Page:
revolution) has to be increased in order tainer vessels: P = c × V 4.5 increased ship resistance
to maintain the required ship speed. The difference between the abovemen
• For mediumsized, mediumspeed tioned light and heavy running propeller
The real slip ratio will be greater than ships like feeder container ships, curves may be explained by an exam
the apparent slip ratio because the real reefers, RoRo ships, etc.: P = c × V 4.0 ple, see Fig. 12, for a ship using, as ref
speed of advance VA of the propeller is, erence, 15 knots and 100% propulsion
as previously mentioned, less than the • For lowspeed ships like tankers and power when running with a clean hull in
ship’s speed V. bulk carriers, and small feeder con calm weather conditions. With 15% more
tainer ships, etc.: P = c × V 3.5 power, the corresponding ship speed
The real slip ratio SR, which gives a truer may increase from 15.0 to 15.6 knots.
picture of the propeller’s function, is: Propeller law for heavy running propeller
The propeller law, of course, can only As described in Chapter 3, and com
VA V × (1 − w ) be applied to identical ship running pared with the calm weather conditions,
SR =1− =1− conditions. When, for example, the it is normal to incorporate an extra
p× n p× n
ship’s hull after some time in service power margin, the socalled sea mar
has become fouled and thus become gin, which is often chosen to be 15%.
At quay trials where the ship’s speed is more rough, the wake field will be different This power margin corresponds to ex
V = 0, both slip ratios are 1.0. Incidentally, from that of the smooth ship (clean hull) tra resistance on the ship caused by
slip ratios are often given in percentages. valid at trial trip conditions. the weather conditions. However, for
very rough weather conditions the influ
Propeller law in general A ship with a fouled hull will, conse ence may be much greater, as de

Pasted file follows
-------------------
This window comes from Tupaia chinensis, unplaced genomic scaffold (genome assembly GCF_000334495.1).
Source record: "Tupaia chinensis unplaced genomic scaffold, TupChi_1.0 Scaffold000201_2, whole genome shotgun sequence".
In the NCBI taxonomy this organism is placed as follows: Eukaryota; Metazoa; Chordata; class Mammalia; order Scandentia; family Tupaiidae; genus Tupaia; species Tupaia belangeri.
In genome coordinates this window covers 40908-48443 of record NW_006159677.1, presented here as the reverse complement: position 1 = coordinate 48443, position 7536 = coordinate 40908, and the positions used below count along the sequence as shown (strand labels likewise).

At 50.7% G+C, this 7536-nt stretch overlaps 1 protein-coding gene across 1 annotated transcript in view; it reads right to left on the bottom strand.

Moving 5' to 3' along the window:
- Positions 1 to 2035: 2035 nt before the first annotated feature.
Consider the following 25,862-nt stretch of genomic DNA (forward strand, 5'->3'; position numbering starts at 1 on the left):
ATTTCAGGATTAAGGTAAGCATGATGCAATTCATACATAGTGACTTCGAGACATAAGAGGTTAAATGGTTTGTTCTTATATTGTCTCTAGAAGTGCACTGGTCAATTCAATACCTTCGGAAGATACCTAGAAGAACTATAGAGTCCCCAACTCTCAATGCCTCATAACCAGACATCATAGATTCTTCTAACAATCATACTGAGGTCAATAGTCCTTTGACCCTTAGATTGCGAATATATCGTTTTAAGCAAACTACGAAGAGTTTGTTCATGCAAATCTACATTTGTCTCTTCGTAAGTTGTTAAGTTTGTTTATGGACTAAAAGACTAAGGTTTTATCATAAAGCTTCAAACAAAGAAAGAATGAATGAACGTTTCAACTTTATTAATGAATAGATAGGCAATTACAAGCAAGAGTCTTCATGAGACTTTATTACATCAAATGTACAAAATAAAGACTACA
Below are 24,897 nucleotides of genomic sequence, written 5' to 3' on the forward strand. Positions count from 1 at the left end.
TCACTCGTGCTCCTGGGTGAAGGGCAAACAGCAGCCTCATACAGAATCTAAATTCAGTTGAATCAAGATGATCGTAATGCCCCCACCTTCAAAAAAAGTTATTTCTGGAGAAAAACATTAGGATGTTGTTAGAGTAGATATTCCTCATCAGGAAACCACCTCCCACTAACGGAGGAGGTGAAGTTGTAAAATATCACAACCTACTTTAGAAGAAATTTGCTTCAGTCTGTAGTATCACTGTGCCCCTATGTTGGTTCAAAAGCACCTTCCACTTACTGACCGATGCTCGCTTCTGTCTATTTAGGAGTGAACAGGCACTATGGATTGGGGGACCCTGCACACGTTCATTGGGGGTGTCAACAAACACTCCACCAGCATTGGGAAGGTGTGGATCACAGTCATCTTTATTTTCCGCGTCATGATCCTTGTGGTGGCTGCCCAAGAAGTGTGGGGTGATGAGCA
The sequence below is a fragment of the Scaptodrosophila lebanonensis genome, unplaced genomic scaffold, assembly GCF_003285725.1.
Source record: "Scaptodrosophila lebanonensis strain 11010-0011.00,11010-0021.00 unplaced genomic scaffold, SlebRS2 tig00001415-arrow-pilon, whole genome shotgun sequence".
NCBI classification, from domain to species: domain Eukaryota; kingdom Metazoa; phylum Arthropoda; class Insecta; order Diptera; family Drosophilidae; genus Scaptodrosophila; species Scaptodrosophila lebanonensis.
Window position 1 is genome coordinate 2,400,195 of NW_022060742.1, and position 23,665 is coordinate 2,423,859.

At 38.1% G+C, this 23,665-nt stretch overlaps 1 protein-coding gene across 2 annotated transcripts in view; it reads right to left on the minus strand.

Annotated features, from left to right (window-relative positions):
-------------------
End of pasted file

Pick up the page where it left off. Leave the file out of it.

As discussed in Chapter 1, the resis quently, be subject to extra resistance scribed in Chapter 1.
tance R for lower ship speeds is pro which will give rise to a “heavy propeller
portional to the square of the ship’s condition”, i.e. at the same propeller In Fig. 12a, the propulsion power is
speed V, i.e.: power, the rate of revolution will be lower. shown as a function of the ship speed.
When the resistance increases to a
R = c × V2 The propeller law now applies to an level which requires 15% extra power
other and “heavier” propeller curve to maintain a ship speed of 15 knots,
where c is a constant. The necessary than that applying to the clean hull, the operating point A will move towards
power requirement P is thus propor propeller curve, Ref. [3], page 243. point B.
tional to the speed V to the power of
three, thus: The same relative considerations apply In Fig. 12b the propulsion power is
when the ship is sailing in a heavy sea now shown as a function of the propeller
P = R × V = c × V3 against the current, a strong wind, and speed. As a first guess it will often be as
heavy waves, where also the heavy sumed that point A will move towards B’
For a ship equipped with a fixed pitch waves in tail wind may give rise to a because an unchanged propeller speed
propeller, i.e. a propeller with unchange heavier propeller running than when implies that, with unchanged pitch, the
able pitch, the ship speed V will be pro running in calm weather. On the other propeller will move through the water
portional to the rate of revolution n, thus: hand, if the ship is sailing in ballast at an unchanged speed.
condition, i.e. with a lower displace